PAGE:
NGOs work in a highly multilingual and multicultural environment. There are serious practical challenges in making Dynamic Accountability a reality when NGOs and their stakeholders do not speak a common language, or share a cultural frame of reference.
So how can NGOs improve their communication capacity in order to meet their commitments to listening, participation and feedback? In this interactive webinar, Drs Angela Crack and Wine Tesseur explored these issues based upon a major three-year research project involving dozens of NGOs in international development. They discussed communication problems often experienced between NGOs and local communities, and considered how these have a negative impact on building relations of trust.
Catch up and get informed with the conversation we had on recommendations for policy and practice to help NGOs enhance their linguistic inclusivity and demonstrate respect for local cultures – helping us understand the role of language and multiculturalism across all of our 12 accountability commitments.
Dr Angela Crack, University of Portsmouth
Dr Wine Tesseur, University of Reading
Q1: Wouldn’t it be better to use professional translators and interpreters who grew up in the countries in question but now live and work in the UK, that would address impartiality issues in interpreting and translation?
Wine: This would be one possible approach, but it would come with its own challenges. Some of the languages that NGOs work in are spoken by a limited number of people on a local level only, so it would be challenging to find people who speak those languages in the UK – and who, on top of that, have been professionally trained as translators or interpreters. As we mentioned in the presentation as well, in many cases interviewees (of INGOs and local partner organisations) actually said they preferred working with people embedded in the local context, as it makes it easier to establish trust with the local communities. In sum, I don’t think there is one ideal solution here, as each one comes with its own challenges in terms of skewed power relationships. What is key here, I would say, is that INGOs are aware of the power dynamics e.g. in conversations mediated by interpreters, and that they take time to discuss the most appropriate solution for a specific context.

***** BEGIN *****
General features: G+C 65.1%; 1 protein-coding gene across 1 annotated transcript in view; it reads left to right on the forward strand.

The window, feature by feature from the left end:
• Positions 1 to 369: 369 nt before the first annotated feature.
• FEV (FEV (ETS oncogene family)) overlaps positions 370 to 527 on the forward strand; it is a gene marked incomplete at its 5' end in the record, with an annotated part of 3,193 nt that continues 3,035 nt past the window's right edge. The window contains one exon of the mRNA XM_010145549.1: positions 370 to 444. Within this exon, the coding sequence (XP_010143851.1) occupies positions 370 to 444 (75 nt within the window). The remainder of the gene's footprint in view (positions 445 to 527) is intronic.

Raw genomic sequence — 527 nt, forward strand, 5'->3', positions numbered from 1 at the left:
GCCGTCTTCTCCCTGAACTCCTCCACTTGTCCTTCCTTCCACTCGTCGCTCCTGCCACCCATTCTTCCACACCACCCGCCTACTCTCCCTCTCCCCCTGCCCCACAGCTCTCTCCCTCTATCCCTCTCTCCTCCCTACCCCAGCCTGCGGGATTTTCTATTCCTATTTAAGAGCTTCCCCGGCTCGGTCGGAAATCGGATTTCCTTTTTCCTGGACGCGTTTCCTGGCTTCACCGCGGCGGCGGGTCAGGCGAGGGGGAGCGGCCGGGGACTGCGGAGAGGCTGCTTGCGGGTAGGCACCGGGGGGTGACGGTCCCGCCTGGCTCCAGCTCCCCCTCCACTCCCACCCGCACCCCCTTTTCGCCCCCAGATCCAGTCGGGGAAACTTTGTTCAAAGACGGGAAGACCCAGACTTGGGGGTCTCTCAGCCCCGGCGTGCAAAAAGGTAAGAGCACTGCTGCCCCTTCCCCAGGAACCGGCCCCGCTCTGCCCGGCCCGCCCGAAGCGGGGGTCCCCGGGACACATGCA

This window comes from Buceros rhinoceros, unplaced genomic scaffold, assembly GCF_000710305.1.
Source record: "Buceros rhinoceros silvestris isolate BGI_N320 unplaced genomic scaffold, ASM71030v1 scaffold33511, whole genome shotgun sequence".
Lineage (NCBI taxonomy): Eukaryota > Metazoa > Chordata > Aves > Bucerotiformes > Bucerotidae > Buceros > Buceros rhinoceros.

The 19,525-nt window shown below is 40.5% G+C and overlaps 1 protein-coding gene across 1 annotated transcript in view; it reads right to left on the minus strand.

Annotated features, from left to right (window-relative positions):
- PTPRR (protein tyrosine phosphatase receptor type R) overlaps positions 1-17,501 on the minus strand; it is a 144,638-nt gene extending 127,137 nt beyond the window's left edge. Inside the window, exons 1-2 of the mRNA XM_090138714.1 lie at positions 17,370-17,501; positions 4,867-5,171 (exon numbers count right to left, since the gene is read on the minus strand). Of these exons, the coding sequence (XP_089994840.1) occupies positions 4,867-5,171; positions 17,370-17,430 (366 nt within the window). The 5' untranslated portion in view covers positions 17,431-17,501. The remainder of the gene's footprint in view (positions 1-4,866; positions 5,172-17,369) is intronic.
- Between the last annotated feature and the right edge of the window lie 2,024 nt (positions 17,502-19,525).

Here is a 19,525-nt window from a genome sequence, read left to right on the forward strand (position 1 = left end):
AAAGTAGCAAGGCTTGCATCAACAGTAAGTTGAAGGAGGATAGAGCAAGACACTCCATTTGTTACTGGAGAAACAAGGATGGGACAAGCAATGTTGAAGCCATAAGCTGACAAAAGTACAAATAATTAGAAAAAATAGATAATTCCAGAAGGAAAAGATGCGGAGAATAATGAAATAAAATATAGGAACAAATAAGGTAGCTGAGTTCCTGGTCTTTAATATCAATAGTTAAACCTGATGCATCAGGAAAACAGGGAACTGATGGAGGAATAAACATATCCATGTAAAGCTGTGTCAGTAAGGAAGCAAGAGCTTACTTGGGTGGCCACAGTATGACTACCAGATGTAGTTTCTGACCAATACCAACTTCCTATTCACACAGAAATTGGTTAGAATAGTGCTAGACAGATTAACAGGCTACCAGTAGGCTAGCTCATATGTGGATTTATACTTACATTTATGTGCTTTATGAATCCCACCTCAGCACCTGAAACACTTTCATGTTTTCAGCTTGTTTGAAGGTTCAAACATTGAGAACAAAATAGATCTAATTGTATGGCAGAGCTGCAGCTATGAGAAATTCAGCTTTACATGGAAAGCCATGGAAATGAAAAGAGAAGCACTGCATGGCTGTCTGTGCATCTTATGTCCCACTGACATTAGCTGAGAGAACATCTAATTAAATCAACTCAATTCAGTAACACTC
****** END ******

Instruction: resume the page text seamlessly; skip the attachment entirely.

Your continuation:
Q2: Interpreters in Malawi: Did you experience the fact that interpreters were using somehow some “narrator skills” (skills typical of oral poets and griots) e.g. adding by his own stories and gestures, songs and so on to the message?
Angela: It was certainly the case that interpreters used narrator skills, particularly the use of stories that resonated in the local context. One of my interviewees described Chichewa as a ‘shallow but poetic’ language, meaning that although it has a limited vocabulary, it has rich potential to convey meaning through metaphors, similes and extended narratives. One of the local NGOs that I interviewed have developed songs and ‘jingles’ to encapsulate the message behind their campaigns.
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